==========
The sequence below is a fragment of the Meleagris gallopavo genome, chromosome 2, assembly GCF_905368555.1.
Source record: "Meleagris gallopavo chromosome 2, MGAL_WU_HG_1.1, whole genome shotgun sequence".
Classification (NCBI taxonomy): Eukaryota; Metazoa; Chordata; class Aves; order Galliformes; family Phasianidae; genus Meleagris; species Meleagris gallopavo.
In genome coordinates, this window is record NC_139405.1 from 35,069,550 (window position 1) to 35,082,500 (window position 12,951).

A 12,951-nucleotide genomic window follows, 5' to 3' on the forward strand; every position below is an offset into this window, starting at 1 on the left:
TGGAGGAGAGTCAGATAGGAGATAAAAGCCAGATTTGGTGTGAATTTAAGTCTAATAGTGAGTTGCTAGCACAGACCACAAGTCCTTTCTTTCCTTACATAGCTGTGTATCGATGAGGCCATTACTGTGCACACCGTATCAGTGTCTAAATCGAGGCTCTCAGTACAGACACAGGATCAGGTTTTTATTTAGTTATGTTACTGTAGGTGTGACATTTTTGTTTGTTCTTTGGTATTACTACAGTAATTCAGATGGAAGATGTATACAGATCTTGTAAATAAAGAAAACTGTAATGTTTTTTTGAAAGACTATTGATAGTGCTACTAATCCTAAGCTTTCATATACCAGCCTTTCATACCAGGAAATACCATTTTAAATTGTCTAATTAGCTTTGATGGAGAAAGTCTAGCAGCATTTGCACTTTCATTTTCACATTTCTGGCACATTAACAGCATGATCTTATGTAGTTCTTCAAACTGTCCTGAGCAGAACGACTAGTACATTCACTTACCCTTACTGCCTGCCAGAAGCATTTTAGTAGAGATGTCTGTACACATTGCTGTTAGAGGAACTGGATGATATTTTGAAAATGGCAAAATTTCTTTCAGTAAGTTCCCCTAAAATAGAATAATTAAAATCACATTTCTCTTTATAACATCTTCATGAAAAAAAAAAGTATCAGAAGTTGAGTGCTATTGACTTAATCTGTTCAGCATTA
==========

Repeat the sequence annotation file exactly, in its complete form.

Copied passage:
The sequence below is a fragment of the Meleagris gallopavo genome, chromosome 2, assembly GCF_905368555.1.
Source record: "Meleagris gallopavo chromosome 2, MGAL_WU_HG_1.1, whole genome shotgun sequence".
Classification (NCBI taxonomy): Eukaryota; Metazoa; Chordata; class Aves; order Galliformes; family Phasianidae; genus Meleagris; species Meleagris gallopavo.
In genome coordinates, this window is record NC_139405.1 from 35,069,550 (window position 1) to 35,082,500 (window position 12,951).

A 12,951-nucleotide genomic window follows, 5' to 3' on the forward strand; every position below is an offset into this window, starting at 1 on the left:
TGGAGGAGAGTCAGATAGGAGATAAAAGCCAGATTTGGTGTGAATTTAAGTCTAATAGTGAGTTGCTAGCACAGACCACAAGTCCTTTCTTTCCTTACATAGCTGTGTATCGATGAGGCCATTACTGTGCACACCGTATCAGTGTCTAAATCGAGGCTCTCAGTACAGACACAGGATCAGGTTTTTATTTAGTTATGTTACTGTAGGTGTGACATTTTTGTTTGTTCTTTGGTATTACTACAGTAATTCAGATGGAAGATGTATACAGATCTTGTAAATAAAGAAAACTGTAATGTTTTTTTGAAAGACTATTGATAGTGCTACTAATCCTAAGCTTTCATATACCAGCCTTTCATACCAGGAAATACCATTTTAAATTGTCTAATTAGCTTTGATGGAGAAAGTCTAGCAGCATTTGCACTTTCATTTTCACATTTCTGGCACATTAACAGCATGATCTTATGTAGTTCTTCAAACTGTCCTGAGCAGAACGACTAGTACATTCACTTACCCTTACTGCCTGCCAGAAGCATTTTAGTAGAGATGTCTGTACACATTGCTGTTAGAGGAACTGGATGATATTTTGAAAATGGCAAAATTTCTTTCAGTAAGTTCCCCTAAAATAGAATAATTAAAATCACATTTCTCTTTATAACATCTTCATGAAAAAAAAAAGTATCAGAAGTTGAGTGCTATTGACTTAATCTGTTCAGCATTA